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Biden administration approves large offshore wind project in New England

FILE - A Block Island Wind Farm turbine operates, Dec. 7, 2023, off the coast of Block Island, R.I., during a tour of the South Fork Wind farm organized by Orsted.
Julia Nikhinson
A Block Island Wind Farm turbine operates, Dec. 7, 2023, off the coast of Block Island. Federal regulators approved a new wind farm project to be built off the coast of Martha's Vineyard on Tuesday.

The Biden administration approved a new wind project off the Massachusetts coast Tuesday that is large enough to provide more electricity than the state's former coal-fired generating station.

Avangrid’s New England Wind is the United States' eighth large offshore wind project to be greenlit and is tied for the largest ever approved, but will probably be smaller.

Avangrid says it will be smaller than the 129 turbines that won approval, and each wind turbine will be smaller as well, so the actual output will be closer to 1,900 megawatts than the maximum 2,600. Those 1,900 megawatts could power up to 1 million homes and businesses in southern New England.

Coastal Virginia Offshore Wind is a 2,600-megawatt project, to be built east of Virginia Beach, Virginia.

The last operating coal-fired power plant in Massachusetts, Brayton Point, closed in 2017 as environmental groups pushed for cleaner sources of electricity. It was the largest coal-fired generating station in New England, pumping out 1,600 megawatts of electricity for local homes and businesses. That site will now be used to support the offshore wind industry.

Ken Kimmell, Avangrid’s chief development officer, said New England Wind is also larger than other well-known plants in New England, including a nuclear plant in New Hampshire and a natural gas-fired plant in Massachusetts. Kimmell said Tuesday’s approval is a huge milestone.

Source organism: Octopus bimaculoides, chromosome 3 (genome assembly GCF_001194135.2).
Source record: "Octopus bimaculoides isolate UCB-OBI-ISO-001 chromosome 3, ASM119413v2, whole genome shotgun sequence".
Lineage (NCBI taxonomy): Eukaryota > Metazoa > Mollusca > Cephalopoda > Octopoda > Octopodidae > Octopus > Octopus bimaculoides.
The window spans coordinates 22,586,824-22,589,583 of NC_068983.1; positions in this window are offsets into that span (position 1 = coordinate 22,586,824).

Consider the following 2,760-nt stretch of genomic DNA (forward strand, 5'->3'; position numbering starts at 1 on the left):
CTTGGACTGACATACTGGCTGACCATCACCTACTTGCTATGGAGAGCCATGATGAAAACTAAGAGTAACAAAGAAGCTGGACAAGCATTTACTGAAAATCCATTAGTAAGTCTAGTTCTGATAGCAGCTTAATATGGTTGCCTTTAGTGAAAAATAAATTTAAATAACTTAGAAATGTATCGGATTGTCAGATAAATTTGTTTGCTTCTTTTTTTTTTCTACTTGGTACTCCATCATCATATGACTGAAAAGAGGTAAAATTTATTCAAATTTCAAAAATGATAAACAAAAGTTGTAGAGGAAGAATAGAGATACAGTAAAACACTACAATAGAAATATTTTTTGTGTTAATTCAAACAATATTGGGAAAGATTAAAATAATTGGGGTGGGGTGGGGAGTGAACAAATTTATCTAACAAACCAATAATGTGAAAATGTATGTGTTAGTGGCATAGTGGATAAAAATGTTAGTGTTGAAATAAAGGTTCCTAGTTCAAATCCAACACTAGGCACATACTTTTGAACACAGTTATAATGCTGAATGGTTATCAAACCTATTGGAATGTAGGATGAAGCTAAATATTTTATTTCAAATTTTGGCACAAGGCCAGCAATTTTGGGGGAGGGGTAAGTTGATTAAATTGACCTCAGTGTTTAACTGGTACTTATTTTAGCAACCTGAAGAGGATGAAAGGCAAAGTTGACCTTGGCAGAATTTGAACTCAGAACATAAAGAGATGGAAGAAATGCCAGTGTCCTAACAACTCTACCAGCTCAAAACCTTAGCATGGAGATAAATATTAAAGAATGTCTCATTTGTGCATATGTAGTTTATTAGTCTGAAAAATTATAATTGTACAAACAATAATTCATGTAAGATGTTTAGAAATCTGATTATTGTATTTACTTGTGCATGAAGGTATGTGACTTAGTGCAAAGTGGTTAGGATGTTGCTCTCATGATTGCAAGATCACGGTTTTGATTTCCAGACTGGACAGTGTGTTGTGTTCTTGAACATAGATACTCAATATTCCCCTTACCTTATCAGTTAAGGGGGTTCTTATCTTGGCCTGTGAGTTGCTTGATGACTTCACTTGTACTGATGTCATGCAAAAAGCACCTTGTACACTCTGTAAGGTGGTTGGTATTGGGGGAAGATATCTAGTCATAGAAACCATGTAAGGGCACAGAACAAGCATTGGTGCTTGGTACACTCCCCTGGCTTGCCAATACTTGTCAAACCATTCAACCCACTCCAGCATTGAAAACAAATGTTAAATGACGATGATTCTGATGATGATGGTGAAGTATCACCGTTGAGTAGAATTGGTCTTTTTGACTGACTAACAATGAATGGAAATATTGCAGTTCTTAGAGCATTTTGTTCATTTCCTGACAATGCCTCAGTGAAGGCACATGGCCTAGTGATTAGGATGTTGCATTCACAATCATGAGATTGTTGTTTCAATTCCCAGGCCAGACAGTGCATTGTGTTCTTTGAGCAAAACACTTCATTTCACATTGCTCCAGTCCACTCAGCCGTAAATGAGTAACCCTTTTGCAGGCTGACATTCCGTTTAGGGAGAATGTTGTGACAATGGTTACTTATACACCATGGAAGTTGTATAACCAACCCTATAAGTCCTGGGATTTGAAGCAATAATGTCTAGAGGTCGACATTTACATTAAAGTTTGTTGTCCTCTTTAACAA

“It’s a lot of energy to be added to the grid, which we desperately need. We need clean energy and new capacity to replace coal and nuclear plants that are retiring,” Kimmell said. “These wind farms are of such size and scale that they offer the region clean energy and a pathway to keep the lights on.”

It’s an indication of how far renewable energy has come that wind and solar projects are now the same size as nuclear, coal and gas plants, even if they don’t produce day and night without additional storage.

New England Wind will be situated south of Martha’s Vineyard, Massachusetts, and built in two phases.

Avangrid and Copenhagen Infrastructure Partners are also currently building a wind farm off the Massachusetts coast. Vineyard Wind began delivering electricity to the power grid in February from five of its planned 62 wind turbines. The 800-megawatt project will generate electricity for 400,000 Massachusetts homes and businesses when it is fully constructed.

The Interior Department has approved more than 10 gigawatts of clean energy from offshore wind projects in less than three years, enough to power nearly 4 million homes. The nation's seventh large offshore wind project, Sunrise Wind, east of Montauk, New York, was approved just last week.

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